Remembering: Tony Fernandez (1962-2020)
Late last night, as the baseball world continued to discuss the Houston Astros cheating scandal and the players attempts to cover it up- side note: this is an absolute pubic relations nightmare, it’s blatantly obvious the players don’t actually feel remorse about this- the baseball world lost longtime Toronto Blue Jay infielder Tony Fernandez at the age of 57.
Tony Fernandez, who played for seventeen years in Major League Baseball for seven different franchises, will mostly be remembered as a Toronto Blue Jay, playing in their infield for parts of twelve seasons. During his career, Fernandez was a 5x All-Star (‘86, ‘87, ‘89, ‘92, ‘99), 4x Gold Glove winner at Shortstop (‘86-’89), and was part of the 1993 World Series winning Blue Jays. During that World Series, Fernandez drove in 9 runs, the most by a shortstop (see page: 136).
Tony Fernandez also spent one season donning the Yankee pinstripes on the field, in 1995 and spent the 1996 recovering from an elbow injury, and has forever become a part of Yankees history. In the early part of that 1995 season, Fernandez suffered a minor injury which first allowed future Yankee legend Derek Jeter to break into the MLB, playing from May 29th to June 11th. (Read more about June 11th, 1995 here.) That next season in 1996, an elbow injury Fernandez sustained kept him out for the whole year, allowing Derek Jeter to slot in as the full-time Yankees shortstop- a position he would not give up for the next 19 years. RiverAveBlues had a great story about the 1996 shortstop competition, “Tony Fernandez: The Derek Jeter Insurance The Yankees Never Needed” from a few years back.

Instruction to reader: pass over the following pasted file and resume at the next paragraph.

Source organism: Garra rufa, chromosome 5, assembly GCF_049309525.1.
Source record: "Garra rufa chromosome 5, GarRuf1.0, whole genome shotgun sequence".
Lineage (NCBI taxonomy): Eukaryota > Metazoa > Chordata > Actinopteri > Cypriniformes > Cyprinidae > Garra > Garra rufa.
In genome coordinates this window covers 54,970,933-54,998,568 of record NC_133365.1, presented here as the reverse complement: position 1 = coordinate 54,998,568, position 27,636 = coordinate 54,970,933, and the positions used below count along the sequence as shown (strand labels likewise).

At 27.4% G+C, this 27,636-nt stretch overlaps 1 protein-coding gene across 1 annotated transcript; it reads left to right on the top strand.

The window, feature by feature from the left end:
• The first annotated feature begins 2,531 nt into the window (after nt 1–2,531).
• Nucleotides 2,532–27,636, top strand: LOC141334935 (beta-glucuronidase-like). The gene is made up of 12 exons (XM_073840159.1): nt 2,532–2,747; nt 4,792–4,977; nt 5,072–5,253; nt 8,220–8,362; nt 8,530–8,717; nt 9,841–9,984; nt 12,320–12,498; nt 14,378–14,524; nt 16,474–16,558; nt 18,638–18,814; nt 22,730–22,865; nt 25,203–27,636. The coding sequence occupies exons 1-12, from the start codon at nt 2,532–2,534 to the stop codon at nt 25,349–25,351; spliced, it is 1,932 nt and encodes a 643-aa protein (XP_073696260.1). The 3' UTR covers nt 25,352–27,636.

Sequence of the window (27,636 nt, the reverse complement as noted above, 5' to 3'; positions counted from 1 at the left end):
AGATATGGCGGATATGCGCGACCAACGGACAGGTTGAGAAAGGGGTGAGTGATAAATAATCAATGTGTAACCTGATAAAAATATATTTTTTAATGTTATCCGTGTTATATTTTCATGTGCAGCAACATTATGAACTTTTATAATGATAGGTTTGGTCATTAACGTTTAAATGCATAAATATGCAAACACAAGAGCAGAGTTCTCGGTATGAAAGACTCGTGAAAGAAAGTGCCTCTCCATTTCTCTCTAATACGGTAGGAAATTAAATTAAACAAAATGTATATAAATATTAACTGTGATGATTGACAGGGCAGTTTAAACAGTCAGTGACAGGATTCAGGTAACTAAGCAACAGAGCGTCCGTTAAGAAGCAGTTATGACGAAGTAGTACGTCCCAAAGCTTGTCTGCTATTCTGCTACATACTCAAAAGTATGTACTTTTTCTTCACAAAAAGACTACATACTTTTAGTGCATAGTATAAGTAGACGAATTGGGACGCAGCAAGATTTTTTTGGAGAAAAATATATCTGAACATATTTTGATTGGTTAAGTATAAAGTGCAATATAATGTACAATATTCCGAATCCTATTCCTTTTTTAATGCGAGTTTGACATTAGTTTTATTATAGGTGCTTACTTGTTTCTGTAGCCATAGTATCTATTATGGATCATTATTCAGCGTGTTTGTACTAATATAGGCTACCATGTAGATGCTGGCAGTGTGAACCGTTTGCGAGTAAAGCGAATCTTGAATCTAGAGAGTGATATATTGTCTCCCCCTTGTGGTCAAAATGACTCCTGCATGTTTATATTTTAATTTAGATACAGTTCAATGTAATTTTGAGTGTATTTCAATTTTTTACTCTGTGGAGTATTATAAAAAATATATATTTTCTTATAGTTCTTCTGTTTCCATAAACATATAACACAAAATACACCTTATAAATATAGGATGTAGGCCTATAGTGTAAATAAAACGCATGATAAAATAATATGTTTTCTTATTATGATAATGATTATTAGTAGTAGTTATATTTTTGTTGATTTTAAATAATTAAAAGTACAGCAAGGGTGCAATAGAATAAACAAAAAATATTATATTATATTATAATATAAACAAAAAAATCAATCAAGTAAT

In his career, Fernandez wore many different numbers, but today we remember Number 1. We wish our condolences to his family, friends, and loved ones.
May God bless you Mr. Fernandez, as you find eternal peace in heaven.Embed from Getty Images
Rest In Peace legendary Blue Jays shortstop Tony Fernandez. Our thoughts and prays are with your family and your legacy as a Blue Jay will live on forever. pic.twitter.com/afXz1tmsg2 — Toronto Blue Jays (@T0r0nt0BlueJays) February 16, 2020